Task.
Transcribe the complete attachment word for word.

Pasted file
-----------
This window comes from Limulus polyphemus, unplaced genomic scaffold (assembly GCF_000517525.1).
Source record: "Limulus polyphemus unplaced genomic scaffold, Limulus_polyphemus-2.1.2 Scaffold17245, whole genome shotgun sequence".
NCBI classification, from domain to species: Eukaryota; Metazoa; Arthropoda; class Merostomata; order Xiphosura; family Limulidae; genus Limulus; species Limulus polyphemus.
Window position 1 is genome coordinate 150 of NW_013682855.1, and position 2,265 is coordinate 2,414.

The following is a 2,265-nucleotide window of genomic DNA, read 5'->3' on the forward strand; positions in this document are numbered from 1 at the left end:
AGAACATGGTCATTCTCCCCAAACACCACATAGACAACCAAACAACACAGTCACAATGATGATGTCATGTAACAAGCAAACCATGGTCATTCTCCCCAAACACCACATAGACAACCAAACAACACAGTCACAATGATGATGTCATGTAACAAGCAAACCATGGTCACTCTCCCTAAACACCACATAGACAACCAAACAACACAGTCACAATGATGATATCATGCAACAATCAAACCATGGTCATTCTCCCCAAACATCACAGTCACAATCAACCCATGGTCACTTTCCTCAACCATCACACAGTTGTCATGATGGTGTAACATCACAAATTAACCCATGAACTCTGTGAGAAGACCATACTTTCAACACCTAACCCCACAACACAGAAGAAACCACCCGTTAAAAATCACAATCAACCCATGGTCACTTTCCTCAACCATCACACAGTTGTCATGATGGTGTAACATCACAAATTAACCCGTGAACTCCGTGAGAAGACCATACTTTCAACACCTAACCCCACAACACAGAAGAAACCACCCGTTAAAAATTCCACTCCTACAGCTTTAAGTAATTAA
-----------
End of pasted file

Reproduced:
This window comes from Limulus polyphemus, unplaced genomic scaffold (assembly GCF_000517525.1).
Source record: "Limulus polyphemus unplaced genomic scaffold, Limulus_polyphemus-2.1.2 Scaffold17245, whole genome shotgun sequence".
NCBI classification, from domain to species: Eukaryota; Metazoa; Arthropoda; class Merostomata; order Xiphosura; family Limulidae; genus Limulus; species Limulus polyphemus.
Window position 1 is genome coordinate 150 of NW_013682855.1, and position 2,265 is coordinate 2,414.

The following is a 2,265-nucleotide window of genomic DNA, read 5'->3' on the forward strand; positions in this document are numbered from 1 at the left end:
AGAACATGGTCATTCTCCCCAAACACCACATAGACAACCAAACAACACAGTCACAATGATGATGTCATGTAACAAGCAAACCATGGTCATTCTCCCCAAACACCACATAGACAACCAAACAACACAGTCACAATGATGATGTCATGTAACAAGCAAACCATGGTCACTCTCCCTAAACACCACATAGACAACCAAACAACACAGTCACAATGATGATATCATGCAACAATCAAACCATGGTCATTCTCCCCAAACATCACAGTCACAATCAACCCATGGTCACTTTCCTCAACCATCACACAGTTGTCATGATGGTGTAACATCACAAATTAACCCATGAACTCTGTGAGAAGACCATACTTTCAACACCTAACCCCACAACACAGAAGAAACCACCCGTTAAAAATCACAATCAACCCATGGTCACTTTCCTCAACCATCACACAGTTGTCATGATGGTGTAACATCACAAATTAACCCGTGAACTCCGTGAGAAGACCATACTTTCAACACCTAACCCCACAACACAGAAGAAACCACCCGTTAAAAATTCCACTCCTACAGCTTTAAGTAATTAA